Still Bill (film)

Still Bill is a 2009 documentary film about musician Bill Withers. It received its world premiere at the 2009 South by Southwest Film Festival.[1] The title is a reference to Withers' 1972 album of the same name.

Still Bill
Still Bill film.jpg
DVD cover
Directed byDamani Baker
Alex Vlack
Produced byDamani Baker
Alex Vlack
Jon Fine
Andrew Zuckerman
StarringBill Withers
Music byRobert Burger
David Hoffman
CinematographyDamani Baker
Jon Fine
Ed Marritz
Edited byJon Fine
Sakae Ishikawa
Late Night and Weekends
Distributed byB-Side Entertainment
Release date
  • March 2009 (2009-03) (SXSW)
  • January 27, 2010 (2010-01-27) (United States)
Running time
77 minutes
CountryUnited States


The film follows the life of Bill Withers, from his roots in West Virginia to his career in the United States Navy, to his famed musical career and post-retirement family life.


Critical receptionEdit

The film received mostly positive reviews. On Metacritic the film has a score of a 76 out of 100 based on reviews from 5 critics, indicating "generally positive reviews."[2] On Rotten Tomatoes the film has an approval rating of 100% based on reviews from 6 critics.[3]

Roger Ebert of the Chicago Sun-Times gave the film 312 out of 4 stars and wrote positively about the film except for one set-up interview with Cornel West and Tavis Smiley:

[Withers] still lives and survives as a happy man. Still Bill is about a man who topped the charts, walked away from it all in 1985 and is pleased that he did... Perhaps in an attempt to slip some "meaning" into the film, the documentarians Damani Baker and Alex Vlack arrange a conversation with the scholar Cornel West and Tavis Smiley from PBS. It feels like they're trying to lead Bill into heavy generalizations, but he won't go there. Withers seems as close to everyday Zen as I can imagine. He talks a great deal about his philosophy, to be sure, but it's direct and manifestly true: Make the most of your chances, do the best you can, stop when you're finished, love your family, enjoy life.[4]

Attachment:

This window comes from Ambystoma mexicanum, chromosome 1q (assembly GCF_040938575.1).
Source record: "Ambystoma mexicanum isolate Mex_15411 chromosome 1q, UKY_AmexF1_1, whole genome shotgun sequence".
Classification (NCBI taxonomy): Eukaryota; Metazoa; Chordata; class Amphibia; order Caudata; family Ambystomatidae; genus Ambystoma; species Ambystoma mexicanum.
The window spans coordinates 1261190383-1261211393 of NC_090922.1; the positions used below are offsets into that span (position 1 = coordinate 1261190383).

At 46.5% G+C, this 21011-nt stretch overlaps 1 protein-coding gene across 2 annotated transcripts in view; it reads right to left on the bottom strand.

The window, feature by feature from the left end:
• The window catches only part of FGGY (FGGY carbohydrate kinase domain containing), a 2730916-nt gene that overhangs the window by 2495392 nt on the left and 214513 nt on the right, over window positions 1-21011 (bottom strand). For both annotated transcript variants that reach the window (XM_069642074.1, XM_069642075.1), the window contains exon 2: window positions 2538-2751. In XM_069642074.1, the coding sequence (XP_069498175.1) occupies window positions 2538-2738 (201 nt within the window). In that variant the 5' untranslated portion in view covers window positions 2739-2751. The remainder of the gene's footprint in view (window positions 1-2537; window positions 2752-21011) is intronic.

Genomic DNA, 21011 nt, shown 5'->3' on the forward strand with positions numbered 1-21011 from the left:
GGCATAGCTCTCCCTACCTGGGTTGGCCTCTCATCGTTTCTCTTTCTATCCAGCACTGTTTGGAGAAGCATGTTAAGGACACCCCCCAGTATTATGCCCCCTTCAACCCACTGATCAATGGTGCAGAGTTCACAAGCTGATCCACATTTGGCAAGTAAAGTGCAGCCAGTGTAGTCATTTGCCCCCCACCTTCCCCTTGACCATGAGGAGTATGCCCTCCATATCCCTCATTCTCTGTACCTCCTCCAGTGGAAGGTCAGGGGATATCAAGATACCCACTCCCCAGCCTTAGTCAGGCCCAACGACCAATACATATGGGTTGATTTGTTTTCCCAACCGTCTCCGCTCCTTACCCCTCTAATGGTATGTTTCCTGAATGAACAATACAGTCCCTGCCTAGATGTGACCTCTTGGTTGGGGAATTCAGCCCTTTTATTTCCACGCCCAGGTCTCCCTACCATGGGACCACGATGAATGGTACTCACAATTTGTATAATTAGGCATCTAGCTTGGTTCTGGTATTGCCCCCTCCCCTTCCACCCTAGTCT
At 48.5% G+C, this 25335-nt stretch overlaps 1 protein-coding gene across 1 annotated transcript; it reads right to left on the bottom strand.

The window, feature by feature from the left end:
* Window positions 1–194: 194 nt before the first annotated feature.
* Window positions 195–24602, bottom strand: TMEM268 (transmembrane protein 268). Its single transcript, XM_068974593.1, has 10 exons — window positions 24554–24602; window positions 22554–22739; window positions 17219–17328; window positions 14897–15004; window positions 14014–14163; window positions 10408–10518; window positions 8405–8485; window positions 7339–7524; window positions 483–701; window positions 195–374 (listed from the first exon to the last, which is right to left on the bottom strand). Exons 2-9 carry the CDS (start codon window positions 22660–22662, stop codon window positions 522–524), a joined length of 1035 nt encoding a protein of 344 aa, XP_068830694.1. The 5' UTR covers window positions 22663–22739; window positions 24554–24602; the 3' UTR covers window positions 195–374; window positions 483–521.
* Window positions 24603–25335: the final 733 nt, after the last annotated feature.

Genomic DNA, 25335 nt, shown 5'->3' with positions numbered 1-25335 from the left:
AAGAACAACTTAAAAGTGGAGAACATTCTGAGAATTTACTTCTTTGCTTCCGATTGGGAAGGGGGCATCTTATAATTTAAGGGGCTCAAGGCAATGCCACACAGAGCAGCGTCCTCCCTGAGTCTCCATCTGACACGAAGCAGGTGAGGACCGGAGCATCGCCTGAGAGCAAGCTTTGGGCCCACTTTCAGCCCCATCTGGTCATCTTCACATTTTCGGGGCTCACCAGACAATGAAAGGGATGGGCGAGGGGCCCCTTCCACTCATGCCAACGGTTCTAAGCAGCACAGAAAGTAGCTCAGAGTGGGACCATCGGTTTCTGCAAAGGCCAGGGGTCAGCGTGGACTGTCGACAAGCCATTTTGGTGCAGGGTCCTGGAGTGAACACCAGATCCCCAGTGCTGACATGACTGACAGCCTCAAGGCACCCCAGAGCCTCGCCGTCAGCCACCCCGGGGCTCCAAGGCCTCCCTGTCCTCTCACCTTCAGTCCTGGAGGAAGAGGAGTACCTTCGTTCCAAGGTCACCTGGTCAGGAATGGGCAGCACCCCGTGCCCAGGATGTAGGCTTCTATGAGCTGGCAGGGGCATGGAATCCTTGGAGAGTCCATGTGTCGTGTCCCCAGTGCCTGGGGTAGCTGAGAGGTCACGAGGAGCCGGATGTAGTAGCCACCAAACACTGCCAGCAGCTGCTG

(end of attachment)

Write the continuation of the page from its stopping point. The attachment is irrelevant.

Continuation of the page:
Mike Hale of The New York Times also thought the film was well done and mirrored Ebert's position on the interview with West and Smiley:

Offstage Bill Withers, the eternal hero of karaoke baritones, exhibits the same gift for aphorism and general soulfulness that informed hit songs like "Lean on Me" and "Ain't No Sunshine." This makes much of the biographical documentary Still Bill pleasant and even moving... A dialogue among Mr. Withers, the scholar Cornel West and the television host Tavis Smiley feels forced.[5]


  1. ^ "Still Bill (2009)". AllMovies. Retrieved 2015-06-16. CS1 maint: discouraged parameter (link)
  2. ^ "Still Bill". Metacritic. Retrieved 2015-06-16.
  3. ^ "Still Bill (2010)". Rotten Tomatoes. Retrieved 2021-01-01.
  4. ^ Ebert, Roger (2010-02-10). "Still Bill". Retrieved 2015-06-16.
  5. ^ Hale, Mike (2010-01-27). "'Still Bill' — A Documentary Looks at Bill Withers". New York Times. Retrieved 2015-06-16.

External linksEdit